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Commercial case for sustainability is clear, says JLL

1st December 2023

Asset owners should be implementing clear decarbonization and resilience strategies, despite economic headwinds, JLL says.

The broker’s The commercial case for making buildings more sustainable report argues that climate risk, occupier and investor demand and regulation make sustainability investments “the smart decision for longer-term performance”.

The report highlights three reasons for making sustainability investments. Firstly, mounting costs from climate risks, including heatwaves, flooding, storms and droughts, are increasingly impacting urban areas, with significant implications for building owners.

Events such storms, wildfires, hurricanes, flooding, droughts and freezes, have cost $612 billion in the last five years in the US alone. Meanwhile, more than 350 cities have peak summer temperatures above 35°C. An estimated 970 cities will suffer such heatwaves by 2050.

Research by JLL and Munich Re shows that cities in Asia and the US sunbelt have the highest climate risk at present (see above).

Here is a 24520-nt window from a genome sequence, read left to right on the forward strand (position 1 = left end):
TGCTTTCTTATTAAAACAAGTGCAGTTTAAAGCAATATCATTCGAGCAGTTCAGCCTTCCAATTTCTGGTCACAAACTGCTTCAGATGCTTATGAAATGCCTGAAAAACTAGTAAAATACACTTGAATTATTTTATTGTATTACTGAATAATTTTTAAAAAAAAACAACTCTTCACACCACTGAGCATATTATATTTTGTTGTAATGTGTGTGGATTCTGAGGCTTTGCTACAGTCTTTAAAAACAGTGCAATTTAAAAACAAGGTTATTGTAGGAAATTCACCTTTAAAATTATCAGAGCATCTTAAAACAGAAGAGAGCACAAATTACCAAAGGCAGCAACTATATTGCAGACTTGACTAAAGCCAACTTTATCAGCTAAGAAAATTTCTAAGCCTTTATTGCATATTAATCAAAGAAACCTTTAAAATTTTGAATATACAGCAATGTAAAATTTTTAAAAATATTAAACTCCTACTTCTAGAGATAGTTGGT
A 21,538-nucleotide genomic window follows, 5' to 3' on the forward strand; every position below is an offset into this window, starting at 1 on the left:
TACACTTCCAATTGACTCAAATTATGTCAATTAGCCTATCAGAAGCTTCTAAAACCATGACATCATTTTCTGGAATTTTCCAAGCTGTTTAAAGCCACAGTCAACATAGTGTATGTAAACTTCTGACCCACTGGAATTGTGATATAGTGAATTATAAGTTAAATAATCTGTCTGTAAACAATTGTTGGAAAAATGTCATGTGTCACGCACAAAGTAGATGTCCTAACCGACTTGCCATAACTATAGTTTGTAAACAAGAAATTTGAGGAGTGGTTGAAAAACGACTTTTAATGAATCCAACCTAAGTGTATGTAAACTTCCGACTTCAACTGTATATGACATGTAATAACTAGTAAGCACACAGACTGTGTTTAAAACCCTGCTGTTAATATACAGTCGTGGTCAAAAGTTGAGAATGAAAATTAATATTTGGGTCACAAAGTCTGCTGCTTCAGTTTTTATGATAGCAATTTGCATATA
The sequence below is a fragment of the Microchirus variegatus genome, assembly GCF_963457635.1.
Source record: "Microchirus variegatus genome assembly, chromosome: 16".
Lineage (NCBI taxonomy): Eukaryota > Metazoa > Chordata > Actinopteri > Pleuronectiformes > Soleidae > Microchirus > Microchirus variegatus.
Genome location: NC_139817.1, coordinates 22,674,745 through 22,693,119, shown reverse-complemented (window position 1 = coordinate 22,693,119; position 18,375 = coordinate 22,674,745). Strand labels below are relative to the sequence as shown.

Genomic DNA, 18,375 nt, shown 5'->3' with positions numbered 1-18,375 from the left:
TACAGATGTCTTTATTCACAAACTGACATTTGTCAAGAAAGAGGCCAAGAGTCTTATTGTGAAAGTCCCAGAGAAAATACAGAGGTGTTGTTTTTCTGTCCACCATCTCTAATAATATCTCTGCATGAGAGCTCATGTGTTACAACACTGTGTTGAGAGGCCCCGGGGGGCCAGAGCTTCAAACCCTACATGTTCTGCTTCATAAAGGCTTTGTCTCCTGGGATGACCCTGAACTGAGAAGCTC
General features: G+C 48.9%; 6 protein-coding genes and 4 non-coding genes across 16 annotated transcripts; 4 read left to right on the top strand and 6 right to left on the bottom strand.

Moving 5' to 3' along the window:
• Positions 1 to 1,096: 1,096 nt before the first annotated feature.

Secondly, sustainability measures are also supported by demand from occupiers and their employees. JLL points to a rental premium for green certified office stock of 11.6% in London, 9.9% across Asia and 7.1% in North America.

JLL also points to a global undersupply of green buildings, with an estimated 75% of demand for such properties unmet in the US, for example. In Europe and Asia, less than half of demand for green office space is met with supply.

Finally, asset owners are at risk of difficulties with financing, regulation and insurance if their buildings fail to meet appropriate standards. Both Europe and the US have released major corporate climate disclosure regulations in the past 18 months and the regulatory burden is set to increase.

An increasing weight of regulation is also coming at city level, with cities such as New York and London introducing their own measures to reduce emissions from the built environment. 

The JLL report suggests a number of measures, including energy-efficiency retrofitting, adapting building design and on-site clean energy generation, to make portfolios more resilient. 

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